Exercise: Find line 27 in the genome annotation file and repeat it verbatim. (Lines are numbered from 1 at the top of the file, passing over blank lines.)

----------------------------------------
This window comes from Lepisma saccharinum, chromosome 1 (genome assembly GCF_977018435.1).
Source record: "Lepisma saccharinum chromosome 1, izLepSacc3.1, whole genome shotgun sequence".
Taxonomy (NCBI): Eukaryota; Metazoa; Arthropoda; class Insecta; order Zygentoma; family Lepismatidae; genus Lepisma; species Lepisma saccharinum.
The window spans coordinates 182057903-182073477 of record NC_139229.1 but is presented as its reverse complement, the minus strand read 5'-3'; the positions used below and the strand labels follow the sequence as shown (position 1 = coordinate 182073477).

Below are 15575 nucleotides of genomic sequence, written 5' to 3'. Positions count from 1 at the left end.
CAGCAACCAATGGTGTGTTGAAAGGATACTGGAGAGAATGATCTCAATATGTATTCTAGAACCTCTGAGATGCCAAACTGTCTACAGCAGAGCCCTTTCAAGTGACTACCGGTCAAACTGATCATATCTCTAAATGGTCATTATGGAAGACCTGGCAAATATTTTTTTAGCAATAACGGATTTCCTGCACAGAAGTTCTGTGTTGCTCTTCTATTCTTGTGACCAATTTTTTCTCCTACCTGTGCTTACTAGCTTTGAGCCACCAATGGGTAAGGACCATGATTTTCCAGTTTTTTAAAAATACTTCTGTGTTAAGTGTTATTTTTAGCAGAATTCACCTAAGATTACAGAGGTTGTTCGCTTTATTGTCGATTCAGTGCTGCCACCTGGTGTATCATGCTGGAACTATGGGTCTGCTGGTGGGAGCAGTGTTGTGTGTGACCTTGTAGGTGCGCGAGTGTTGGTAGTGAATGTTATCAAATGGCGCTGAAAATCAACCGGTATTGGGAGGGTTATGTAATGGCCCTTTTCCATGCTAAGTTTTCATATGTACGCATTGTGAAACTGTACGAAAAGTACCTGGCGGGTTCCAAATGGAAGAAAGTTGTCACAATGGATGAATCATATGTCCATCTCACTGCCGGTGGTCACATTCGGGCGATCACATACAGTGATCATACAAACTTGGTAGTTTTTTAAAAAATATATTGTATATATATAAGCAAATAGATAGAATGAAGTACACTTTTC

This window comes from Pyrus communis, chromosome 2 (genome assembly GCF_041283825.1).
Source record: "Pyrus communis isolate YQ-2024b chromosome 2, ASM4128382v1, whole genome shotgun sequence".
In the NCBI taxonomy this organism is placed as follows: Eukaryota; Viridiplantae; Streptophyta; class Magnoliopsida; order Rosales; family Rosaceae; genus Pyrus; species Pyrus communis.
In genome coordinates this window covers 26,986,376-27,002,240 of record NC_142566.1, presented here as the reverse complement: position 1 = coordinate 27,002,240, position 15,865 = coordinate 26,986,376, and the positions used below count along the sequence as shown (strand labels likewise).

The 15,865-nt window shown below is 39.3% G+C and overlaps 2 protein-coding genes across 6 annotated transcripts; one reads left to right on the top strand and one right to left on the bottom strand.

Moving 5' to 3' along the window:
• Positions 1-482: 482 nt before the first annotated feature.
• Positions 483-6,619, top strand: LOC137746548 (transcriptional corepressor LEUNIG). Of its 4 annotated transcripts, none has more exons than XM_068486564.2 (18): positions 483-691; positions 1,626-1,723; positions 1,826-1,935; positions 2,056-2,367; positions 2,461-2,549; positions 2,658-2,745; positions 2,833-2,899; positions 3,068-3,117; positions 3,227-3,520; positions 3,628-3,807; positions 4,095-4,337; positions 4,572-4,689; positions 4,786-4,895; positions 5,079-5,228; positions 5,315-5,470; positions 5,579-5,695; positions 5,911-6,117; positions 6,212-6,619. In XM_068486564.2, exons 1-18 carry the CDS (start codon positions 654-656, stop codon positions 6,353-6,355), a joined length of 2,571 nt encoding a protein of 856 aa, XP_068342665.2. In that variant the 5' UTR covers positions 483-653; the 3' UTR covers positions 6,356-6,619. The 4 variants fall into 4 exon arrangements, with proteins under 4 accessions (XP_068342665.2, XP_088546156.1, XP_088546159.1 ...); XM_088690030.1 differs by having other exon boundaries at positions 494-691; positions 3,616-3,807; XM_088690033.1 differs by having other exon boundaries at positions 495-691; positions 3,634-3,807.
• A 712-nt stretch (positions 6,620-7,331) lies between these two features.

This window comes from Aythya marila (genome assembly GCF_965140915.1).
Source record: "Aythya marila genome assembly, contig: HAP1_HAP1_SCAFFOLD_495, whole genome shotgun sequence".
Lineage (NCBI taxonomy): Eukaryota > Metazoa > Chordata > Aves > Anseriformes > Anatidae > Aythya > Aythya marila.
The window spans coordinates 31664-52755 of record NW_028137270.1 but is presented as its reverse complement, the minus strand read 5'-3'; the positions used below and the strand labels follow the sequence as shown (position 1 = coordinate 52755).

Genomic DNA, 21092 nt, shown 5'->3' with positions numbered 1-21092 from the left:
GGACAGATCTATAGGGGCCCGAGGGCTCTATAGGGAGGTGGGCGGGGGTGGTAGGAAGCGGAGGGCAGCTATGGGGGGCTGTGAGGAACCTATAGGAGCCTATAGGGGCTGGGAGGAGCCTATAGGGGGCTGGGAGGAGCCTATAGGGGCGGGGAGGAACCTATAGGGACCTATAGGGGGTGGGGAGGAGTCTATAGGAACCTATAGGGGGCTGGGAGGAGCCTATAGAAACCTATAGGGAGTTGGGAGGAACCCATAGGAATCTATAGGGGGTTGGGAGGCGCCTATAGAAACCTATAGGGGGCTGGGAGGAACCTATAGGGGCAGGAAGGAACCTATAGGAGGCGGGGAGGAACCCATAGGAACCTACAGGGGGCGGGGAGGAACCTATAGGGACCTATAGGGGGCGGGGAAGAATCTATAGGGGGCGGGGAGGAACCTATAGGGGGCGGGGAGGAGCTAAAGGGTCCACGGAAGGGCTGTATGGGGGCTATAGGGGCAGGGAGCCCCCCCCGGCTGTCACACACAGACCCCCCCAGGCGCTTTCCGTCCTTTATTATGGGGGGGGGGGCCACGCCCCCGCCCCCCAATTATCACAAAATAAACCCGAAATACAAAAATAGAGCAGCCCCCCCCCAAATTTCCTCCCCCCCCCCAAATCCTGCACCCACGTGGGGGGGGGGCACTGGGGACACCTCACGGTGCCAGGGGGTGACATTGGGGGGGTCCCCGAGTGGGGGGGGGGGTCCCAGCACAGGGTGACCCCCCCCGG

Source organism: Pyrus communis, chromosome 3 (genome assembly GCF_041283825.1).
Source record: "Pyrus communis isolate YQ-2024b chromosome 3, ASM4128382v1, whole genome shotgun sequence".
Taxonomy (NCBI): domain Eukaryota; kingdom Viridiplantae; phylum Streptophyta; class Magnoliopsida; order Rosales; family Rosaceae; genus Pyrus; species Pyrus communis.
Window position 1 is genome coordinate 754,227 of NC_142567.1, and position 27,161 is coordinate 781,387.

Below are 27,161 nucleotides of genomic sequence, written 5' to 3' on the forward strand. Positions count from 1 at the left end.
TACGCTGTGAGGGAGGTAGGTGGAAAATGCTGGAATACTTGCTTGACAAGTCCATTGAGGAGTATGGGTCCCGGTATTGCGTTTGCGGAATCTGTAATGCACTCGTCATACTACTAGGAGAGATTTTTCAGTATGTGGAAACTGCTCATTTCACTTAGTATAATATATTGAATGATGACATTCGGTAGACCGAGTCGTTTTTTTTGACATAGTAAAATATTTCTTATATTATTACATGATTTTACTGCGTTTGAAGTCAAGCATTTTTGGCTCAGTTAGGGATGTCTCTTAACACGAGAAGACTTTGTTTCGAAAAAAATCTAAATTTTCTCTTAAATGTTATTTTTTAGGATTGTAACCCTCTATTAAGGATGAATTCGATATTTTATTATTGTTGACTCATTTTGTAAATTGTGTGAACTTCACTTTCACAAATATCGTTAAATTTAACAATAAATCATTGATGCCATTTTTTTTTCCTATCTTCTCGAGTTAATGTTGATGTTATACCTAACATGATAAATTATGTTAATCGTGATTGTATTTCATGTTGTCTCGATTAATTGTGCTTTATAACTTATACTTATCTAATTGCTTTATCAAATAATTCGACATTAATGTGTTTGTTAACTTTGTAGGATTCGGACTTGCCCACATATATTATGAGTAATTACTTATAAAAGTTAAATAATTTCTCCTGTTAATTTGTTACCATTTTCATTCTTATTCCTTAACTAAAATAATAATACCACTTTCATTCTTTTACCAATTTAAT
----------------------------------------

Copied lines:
TACGCTGTGAGGGAGGTAGGTGGAAAATGCTGGAATACTTGCTTGACAAGTCCATTGAGGAGTATGGGTCCCGGTATTGCGTTTGCGGAATCTGTAATGCACTCGTCATACTACTAGGAGAGATTTTTCAGTATGTGGAAACTGCTCATTTCACTTAGTATAATATATTGAATGATGACATTCGGTAGACCGAGTCGTTTTTTTTGACATAGTAAAATATTTCTTATATTATTACATGATTTTACTGCGTTTGAAGTCAAGCATTTTTGGCTCAGTTAGGGATGTCTCTTAACACGAGAAGACTTTGTTTCGAAAAAAATCTAAATTTTCTCTTAAATGTTATTTTTTAGGATTGTAACCCTCTATTAAGGATGAATTCGATATTTTATTATTGTTGACTCATTTTGTAAATTGTGTGAACTTCACTTTCACAAATATCGTTAAATTTAACAATAAATCATTGATGCCATTTTTTTTTCCTATCTTCTCGAGTTAATGTTGATGTTATACCTAACATGATAAATTATGTTAATCGTGATTGTATTTCATGTTGTCTCGATTAATTGTGCTTTATAACTTATACTTATCTAATTGCTTTATCAAATAATTCGACATTAATGTGTTTGTTAACTTTGTAGGATTCGGACTTGCCCACATATATTATGAGTAATTACTTATAAAAGTTAAATAATTTCTCCTGTTAATTTGTTACCATTTTCATTCTTATTCCTTAACTAAAATAATAATACCACTTTCATTCTTTTACCAATTTAAT